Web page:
MedicalResearch.com Interview with: Pamela L. Lutsey, PhD, MPH Minneapolis, Minnesota Professor, Division of Epidemiology and Community Health School of Public Health University of Minnesota MedicalResearch.com: What is the background for this study? Response: Emerging evidence suggests that patients with OSA may be more susceptible to developing pneumonia. Mechanistically, OSA causes upper airway sensory dysfunction and excessive microaspirations, which can result in significant increases in bacterial organisms in the airway leading to upper airway and laryngeal inflammation. Systemically, healthy sleep is believed to play an important role in the body’s inflammation control and immune system regulation. Despite this evidence, few studies have prospectively evaluated whether individuals with OSA are at elevated risk of being hospitalized with pneumonia, respiratory infection, or any infection (more…)
Author Interviews / 12.12.2022

Are you just starting with ELISAs and want to know what to buy? ELISA is a well-known scientific test method used in the lab to detect protein-antibody interactions. It is not only helpful in conducting medical research applications, but it also has excellent industrial uses like tracking down pathogens in food, environmental diagnostics, etc. Use this quick guide to learn exactly how to get the most from your coating buffer.

 Know Your Antigen

ELISA (Enzyme-Linked Immunosorbent Assay) is the gold standard in testing for allergic reactions. They don't just get the job done; they get it right every time! In ELISAs and many other infectious diseases, a single cell or virus may be able to infect another in the same manner and replicate. This is called the passive spread. There are a lot of inactive contacts between people in this community, so your immune system can easily recognize your specific antigen. Since everyone is exposed to this disease at some point in their lives, you should know your particular antigen well enough so that you'll be able to fight it more effectively if it ever re-appears again. 5 Ways to Get the Most out of ELISAs (more…)
Author Interviews, Breast Cancer, Mammograms / 07.12.2022

MedicalResearch.com Interview with: Wendie Berg, MD, PhD, FACR Professor of Radiology University of Pittsburgh MedicalResearch.com: What is the background for this study? Response: Mammography misses many cancers in women with a personal history of breast cancer (PHBC). MRI improves early detection of cancer in women with PHBC and the American College of Radiology recommends adding MRI every year for women with PHBC and dense breasts or diagnosis by age 50 but not every woman can tolerate MRI. Contrast-enhanced mammography (CEM) appears to be a good alternative to MRI.  Our study examined performance of CEM after tomosynthesis in women with PHBC.  We first trained our radiologists in CEM (Berg WA et al JBI 2021) and two radiologists interpreted both tomosynthesis and CEM on every participant. (more…)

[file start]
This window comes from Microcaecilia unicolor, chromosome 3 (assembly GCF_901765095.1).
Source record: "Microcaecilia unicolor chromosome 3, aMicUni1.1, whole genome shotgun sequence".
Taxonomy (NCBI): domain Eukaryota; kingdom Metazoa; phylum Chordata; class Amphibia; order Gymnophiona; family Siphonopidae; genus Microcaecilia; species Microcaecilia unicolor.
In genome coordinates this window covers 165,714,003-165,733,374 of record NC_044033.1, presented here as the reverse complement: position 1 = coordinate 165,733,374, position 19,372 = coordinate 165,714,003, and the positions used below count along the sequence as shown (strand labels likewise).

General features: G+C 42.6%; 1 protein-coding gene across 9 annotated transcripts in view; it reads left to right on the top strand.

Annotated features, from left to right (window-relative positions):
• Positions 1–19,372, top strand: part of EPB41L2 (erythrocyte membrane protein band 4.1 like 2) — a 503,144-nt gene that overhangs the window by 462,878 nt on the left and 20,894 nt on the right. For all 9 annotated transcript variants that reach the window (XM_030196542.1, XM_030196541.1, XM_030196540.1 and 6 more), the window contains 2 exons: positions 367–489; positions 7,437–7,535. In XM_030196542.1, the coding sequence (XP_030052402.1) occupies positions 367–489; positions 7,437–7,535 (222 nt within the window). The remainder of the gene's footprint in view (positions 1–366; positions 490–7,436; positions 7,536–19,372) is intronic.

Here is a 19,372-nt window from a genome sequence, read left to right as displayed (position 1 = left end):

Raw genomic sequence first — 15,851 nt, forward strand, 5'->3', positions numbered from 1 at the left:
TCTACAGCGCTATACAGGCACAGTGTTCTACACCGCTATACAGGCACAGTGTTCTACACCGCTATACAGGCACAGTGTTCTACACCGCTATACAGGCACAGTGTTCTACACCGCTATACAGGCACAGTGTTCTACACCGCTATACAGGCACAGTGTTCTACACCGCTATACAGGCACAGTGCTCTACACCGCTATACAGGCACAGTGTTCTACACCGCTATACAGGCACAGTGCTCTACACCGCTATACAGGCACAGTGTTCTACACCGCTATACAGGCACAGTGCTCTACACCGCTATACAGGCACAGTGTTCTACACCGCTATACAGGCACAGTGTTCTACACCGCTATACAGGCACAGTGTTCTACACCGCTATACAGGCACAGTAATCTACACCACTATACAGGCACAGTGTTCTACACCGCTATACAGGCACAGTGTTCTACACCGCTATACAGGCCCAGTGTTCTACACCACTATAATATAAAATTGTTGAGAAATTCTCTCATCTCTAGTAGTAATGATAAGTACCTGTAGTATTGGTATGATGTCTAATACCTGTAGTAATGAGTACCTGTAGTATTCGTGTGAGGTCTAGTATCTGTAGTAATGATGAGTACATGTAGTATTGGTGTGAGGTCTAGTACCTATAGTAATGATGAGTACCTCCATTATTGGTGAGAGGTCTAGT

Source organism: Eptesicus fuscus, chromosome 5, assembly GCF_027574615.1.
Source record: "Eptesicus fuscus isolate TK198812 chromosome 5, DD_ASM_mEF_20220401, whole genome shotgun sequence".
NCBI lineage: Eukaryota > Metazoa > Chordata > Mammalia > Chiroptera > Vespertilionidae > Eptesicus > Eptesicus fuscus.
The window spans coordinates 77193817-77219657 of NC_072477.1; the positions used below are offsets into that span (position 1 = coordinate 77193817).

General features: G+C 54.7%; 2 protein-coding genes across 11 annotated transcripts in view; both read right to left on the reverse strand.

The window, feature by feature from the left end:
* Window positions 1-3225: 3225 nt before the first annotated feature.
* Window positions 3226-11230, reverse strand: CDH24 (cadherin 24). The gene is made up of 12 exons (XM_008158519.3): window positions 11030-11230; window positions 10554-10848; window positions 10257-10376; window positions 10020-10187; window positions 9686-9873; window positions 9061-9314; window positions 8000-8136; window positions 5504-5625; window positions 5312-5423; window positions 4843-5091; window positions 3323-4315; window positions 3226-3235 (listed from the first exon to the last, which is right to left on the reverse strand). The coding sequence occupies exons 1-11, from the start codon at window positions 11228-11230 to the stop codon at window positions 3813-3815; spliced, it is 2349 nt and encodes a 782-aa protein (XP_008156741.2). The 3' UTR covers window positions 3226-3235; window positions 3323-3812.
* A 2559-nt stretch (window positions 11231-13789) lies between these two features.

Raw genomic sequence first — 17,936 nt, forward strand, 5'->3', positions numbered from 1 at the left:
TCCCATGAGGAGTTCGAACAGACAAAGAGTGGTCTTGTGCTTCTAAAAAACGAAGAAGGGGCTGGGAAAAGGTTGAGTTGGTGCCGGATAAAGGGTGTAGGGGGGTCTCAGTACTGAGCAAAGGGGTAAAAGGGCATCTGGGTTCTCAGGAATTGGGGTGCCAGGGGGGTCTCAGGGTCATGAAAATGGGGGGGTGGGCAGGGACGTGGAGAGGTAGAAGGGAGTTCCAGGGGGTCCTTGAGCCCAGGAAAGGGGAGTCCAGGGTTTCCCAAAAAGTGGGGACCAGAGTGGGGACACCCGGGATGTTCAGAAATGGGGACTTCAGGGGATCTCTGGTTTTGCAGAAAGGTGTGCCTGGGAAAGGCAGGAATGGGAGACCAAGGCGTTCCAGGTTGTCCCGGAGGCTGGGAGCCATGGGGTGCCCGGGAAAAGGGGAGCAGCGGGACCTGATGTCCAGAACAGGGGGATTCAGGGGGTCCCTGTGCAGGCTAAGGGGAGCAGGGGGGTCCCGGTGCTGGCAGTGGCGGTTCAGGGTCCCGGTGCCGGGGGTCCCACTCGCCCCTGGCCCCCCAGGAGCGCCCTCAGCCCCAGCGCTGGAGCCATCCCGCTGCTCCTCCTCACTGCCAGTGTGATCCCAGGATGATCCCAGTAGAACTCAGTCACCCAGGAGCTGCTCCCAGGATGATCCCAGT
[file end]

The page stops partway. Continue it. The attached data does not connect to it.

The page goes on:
Author Interviews, Cancer Research, Duke, Heart Disease, Pediatrics / 06.12.2022

MedicalResearch.com Interview with: Amy Berkman, MD Department of Pediatrics Duke University School of Medicine MedicalResearch.com: What is the background for this study? Response: Cancer incidence in adolescents and young adults (AYAs, aged 15-39 years at diagnosis) is increasing, with approximately 90,000 new diagnoses annually in the US. Improvements in 5-year survival have led to a growing population of survivors of AYA cancer, currently estimated at >600,000 survivors. Survivors are at increased risk of treatment related chronic conditions including cardiovascular disease (CVD). We wanted to determine whether certain sociodemographic and medical history factors further increase the risk of CVD in AYA cancer survivors and also compare risk of CVD between AYA cancer survivors and the general population. (more…)
Author Interviews, Heart Disease, JACC, Supplements / 06.12.2022